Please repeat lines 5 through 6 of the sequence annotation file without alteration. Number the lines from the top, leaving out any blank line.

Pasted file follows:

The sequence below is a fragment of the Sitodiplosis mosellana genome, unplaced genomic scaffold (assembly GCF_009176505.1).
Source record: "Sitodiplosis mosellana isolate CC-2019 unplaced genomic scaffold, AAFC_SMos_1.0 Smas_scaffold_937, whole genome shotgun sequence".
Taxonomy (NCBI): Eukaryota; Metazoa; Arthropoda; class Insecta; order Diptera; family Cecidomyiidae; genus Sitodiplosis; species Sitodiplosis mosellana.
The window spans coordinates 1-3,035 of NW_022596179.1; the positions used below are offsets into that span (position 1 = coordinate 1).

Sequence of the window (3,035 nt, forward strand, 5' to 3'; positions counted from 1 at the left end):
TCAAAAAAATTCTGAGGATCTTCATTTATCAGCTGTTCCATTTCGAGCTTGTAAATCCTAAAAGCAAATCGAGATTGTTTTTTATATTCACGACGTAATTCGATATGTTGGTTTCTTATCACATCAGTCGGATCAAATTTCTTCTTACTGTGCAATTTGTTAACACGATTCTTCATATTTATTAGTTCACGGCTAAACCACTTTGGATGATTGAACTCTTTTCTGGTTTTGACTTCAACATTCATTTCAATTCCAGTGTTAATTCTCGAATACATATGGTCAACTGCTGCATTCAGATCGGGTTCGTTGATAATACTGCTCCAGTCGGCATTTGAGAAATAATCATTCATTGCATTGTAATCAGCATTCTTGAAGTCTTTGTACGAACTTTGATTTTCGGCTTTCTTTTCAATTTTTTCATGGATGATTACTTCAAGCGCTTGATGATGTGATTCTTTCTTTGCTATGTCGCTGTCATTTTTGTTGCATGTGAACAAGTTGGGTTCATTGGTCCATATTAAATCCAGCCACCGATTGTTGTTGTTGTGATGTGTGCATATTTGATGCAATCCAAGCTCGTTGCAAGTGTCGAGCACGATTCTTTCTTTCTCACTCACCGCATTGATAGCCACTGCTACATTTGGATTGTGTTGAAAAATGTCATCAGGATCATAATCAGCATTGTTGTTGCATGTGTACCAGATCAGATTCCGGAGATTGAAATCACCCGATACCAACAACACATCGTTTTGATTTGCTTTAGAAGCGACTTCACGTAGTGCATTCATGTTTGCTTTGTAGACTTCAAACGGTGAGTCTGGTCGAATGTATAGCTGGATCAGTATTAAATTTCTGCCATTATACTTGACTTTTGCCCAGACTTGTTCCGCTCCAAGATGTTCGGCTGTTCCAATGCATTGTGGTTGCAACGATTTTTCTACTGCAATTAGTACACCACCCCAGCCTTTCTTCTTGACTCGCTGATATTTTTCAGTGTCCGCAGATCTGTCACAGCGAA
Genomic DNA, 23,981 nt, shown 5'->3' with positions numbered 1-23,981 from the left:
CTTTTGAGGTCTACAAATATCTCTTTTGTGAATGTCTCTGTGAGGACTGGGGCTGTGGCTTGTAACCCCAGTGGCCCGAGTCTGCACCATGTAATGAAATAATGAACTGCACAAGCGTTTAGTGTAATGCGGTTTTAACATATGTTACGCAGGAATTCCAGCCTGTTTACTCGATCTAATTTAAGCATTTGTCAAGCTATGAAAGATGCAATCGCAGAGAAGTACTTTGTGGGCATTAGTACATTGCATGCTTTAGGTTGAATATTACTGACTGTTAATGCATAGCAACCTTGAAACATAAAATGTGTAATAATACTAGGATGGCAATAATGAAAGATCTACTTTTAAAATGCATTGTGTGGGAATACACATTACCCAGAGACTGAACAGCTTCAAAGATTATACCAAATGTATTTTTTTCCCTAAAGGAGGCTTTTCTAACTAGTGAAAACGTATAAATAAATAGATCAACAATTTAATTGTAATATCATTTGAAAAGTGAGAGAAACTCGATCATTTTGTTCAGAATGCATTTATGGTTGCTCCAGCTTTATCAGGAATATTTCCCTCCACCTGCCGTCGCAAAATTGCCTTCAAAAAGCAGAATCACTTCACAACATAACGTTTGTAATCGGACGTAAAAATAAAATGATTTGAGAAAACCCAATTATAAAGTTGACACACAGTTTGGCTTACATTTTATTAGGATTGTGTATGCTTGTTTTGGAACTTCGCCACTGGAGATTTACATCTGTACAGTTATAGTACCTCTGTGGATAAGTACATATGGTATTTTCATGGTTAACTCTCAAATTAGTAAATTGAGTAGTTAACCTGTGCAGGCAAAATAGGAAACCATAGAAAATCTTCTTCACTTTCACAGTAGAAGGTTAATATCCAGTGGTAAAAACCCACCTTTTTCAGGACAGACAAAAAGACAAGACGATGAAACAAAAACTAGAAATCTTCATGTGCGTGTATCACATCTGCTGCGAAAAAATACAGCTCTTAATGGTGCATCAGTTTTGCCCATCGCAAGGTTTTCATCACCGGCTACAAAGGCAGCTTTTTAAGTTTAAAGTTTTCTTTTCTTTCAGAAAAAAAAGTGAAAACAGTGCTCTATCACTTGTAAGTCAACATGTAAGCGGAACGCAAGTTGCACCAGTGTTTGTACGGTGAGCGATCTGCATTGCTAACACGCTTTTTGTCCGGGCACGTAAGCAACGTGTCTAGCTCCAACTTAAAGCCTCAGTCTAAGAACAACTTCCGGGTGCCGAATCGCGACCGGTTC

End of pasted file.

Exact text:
Sequence of the window (3,035 nt, forward strand, 5' to 3'; positions counted from 1 at the left end):
TCAAAAAAATTCTGAGGATCTTCATTTATCAGCTGTTCCATTTCGAGCTTGTAAATCCTAAAAGCAAATCGAGATTGTTTTTTATATTCACGACGTAATTCGATATGTTGGTTTCTTATCACATCAGTCGGATCAAATTTCTTCTTACTGTGCAATTTGTTAACACGATTCTTCATATTTATTAGTTCACGGCTAAACCACTTTGGATGATTGAACTCTTTTCTGGTTTTGACTTCAACATTCATTTCAATTCCAGTGTTAATTCTCGAATACATATGGTCAACTGCTGCATTCAGATCGGGTTCGTTGATAATACTGCTCCAGTCGGCATTTGAGAAATAATCATTCATTGCATTGTAATCAGCATTCTTGAAGTCTTTGTACGAACTTTGATTTTCGGCTTTCTTTTCAATTTTTTCATGGATGATTACTTCAAGCGCTTGATGATGTGATTCTTTCTTTGCTATGTCGCTGTCATTTTTGTTGCATGTGAACAAGTTGGGTTCATTGGTCCATATTAAATCCAGCCACCGATTGTTGTTGTTGTGATGTGTGCATATTTGATGCAATCCAAGCTCGTTGCAAGTGTCGAGCACGATTCTTTCTTTCTCACTCACCGCATTGATAGCCACTGCTACATTTGGATTGTGTTGAAAAATGTCATCAGGATCATAATCAGCATTGTTGTTGCATGTGTACCAGATCAGATTCCGGAGATTGAAATCACCCGATACCAACAACACATCGTTTTGATTTGCTTTAGAAGCGACTTCACGTAGTGCATTCATGTTTGCTTTGTAGACTTCAAACGGTGAGTCTGGTCGAATGTATAGCTGGATCAGTATTAAATTTCTGCCATTATACTTGACTTTTGCCCAGACTTGTTCCGCTCCAAGATGTTCGGCTGTTCCAATGCATTGTGGTTGCAACGATTTTTCTACTGCAATTAGTACACCACCCCAGCCTTTCTTCTTGACTCGCTGATATTTTTCAGTGTCCGCAGATCTGTCACAGCGAA